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The Supreme Court held that a tax imposed solely upon a small number of billboard operators is a discriminatory tax that violates the rights to freedom of speech and a free press protected by the First Amendment to the United States Constitution.The City of Cincinnati imposed a tax on outdoor advertising signs, but through definitions and exemptions within the city's municipal code, the tax burdens feel predominantly on two billboard operators only. The two billboard operators (Appellants) sought a declaration that the tax violated their constitutional rights to free speech and a free press and requesting an injunction against the tax's enforcement. The trial court permanently enjoined the City from enforcing the tax. The court of appeals reversed in part. The Supreme Court reversed and reinstated the injunction, holding that the billboard tax did not survive strict scrutiny and therefore impermissibly infringed on Appellants' rights to free speech and a free press. View "Lamar Advantage GP Co. v. City of Cincinnati" on Justia Law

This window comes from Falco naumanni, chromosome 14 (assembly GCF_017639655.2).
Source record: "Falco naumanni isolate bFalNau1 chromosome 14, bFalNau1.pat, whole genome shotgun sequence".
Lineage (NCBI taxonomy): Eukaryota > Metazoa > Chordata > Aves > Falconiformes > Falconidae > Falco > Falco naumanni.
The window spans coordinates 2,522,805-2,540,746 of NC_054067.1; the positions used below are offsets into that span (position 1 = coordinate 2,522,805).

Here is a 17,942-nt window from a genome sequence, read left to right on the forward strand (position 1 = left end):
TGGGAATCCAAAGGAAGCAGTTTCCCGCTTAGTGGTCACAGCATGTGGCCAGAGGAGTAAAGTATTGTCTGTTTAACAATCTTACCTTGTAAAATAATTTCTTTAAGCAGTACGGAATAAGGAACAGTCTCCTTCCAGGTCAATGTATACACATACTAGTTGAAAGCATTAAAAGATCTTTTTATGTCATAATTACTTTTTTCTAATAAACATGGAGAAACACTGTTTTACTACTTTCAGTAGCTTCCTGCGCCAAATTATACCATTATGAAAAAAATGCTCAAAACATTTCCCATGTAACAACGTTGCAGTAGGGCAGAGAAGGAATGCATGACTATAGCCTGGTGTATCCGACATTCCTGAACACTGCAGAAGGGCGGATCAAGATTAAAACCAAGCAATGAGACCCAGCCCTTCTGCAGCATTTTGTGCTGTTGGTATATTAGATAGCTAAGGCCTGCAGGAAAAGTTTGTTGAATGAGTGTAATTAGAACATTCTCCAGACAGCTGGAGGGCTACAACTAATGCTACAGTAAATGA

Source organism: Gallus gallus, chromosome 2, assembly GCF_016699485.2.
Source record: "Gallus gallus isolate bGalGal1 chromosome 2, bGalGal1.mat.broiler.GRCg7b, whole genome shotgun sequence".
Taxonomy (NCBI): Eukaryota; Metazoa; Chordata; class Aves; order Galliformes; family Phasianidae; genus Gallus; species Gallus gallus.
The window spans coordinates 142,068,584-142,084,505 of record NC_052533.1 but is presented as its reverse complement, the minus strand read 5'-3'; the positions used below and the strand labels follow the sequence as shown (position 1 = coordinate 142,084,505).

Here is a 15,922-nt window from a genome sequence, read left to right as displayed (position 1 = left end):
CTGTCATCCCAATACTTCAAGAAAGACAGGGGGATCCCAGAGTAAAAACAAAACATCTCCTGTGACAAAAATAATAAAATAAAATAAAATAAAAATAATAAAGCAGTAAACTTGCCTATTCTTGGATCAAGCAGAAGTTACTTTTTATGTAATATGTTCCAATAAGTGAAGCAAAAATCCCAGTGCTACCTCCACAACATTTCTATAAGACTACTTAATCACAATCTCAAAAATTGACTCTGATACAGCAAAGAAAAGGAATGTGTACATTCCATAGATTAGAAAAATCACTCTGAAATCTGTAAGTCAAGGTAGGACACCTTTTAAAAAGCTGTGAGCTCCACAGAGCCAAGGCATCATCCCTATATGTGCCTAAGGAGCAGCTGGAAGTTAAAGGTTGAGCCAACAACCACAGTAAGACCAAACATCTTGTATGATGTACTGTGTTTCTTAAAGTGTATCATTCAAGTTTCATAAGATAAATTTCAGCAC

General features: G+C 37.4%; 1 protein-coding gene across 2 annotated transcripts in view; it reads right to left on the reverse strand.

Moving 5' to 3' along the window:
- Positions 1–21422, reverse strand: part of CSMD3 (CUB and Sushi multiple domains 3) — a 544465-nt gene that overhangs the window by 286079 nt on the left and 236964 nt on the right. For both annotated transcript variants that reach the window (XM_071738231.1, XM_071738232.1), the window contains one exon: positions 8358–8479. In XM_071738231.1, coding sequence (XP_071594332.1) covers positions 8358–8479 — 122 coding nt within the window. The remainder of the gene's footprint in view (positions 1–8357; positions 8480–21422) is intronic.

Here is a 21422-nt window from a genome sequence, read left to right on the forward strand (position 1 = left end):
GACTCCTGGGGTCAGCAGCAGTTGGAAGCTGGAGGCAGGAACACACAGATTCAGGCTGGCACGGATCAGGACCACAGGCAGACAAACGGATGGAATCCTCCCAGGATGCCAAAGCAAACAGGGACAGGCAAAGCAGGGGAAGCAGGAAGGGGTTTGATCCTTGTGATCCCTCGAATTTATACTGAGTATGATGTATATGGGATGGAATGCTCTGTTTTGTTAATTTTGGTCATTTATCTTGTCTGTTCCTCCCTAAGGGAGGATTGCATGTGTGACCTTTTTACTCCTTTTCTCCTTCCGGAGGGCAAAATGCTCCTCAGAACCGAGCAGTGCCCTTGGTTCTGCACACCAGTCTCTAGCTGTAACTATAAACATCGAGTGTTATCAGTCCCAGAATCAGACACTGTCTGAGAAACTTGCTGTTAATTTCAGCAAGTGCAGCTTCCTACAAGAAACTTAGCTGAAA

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The Supreme Court affirmed the decision of the Board of Tax Appeals (BTA) affirming the City of Cleveland's taxation of Hazel Willacy's stock-option income that she realized in 2016, holding that Willacy's propositions of law lacked merit.Willacy earned the disputed stock options in 2007 from her former employer while she was working in Cleveland. In 2009, Willacy retired and moved to Florida without having exercised any of the options. In 2014 and 2015, Willacy exercised the majority of the options and immediately resold the shares. In 2016, Willacy exercised the remaining options. Her former employer withheld her municipal-income-tax obligation and paid it to Cleveland. Willacy sought a refund on the grounds that she did not live or work in Cleveland. The refund was denied, and the BTA affirmed the denial. The Supreme Court affirmed, holding that Cleveland's taxation of Willacy's 2016 compensation was required under municipal law and did not violate her due process rights under either the United States or Ohio constitutions. View "Willacy v. Cleveland Board of Income Tax Review" on Justia Law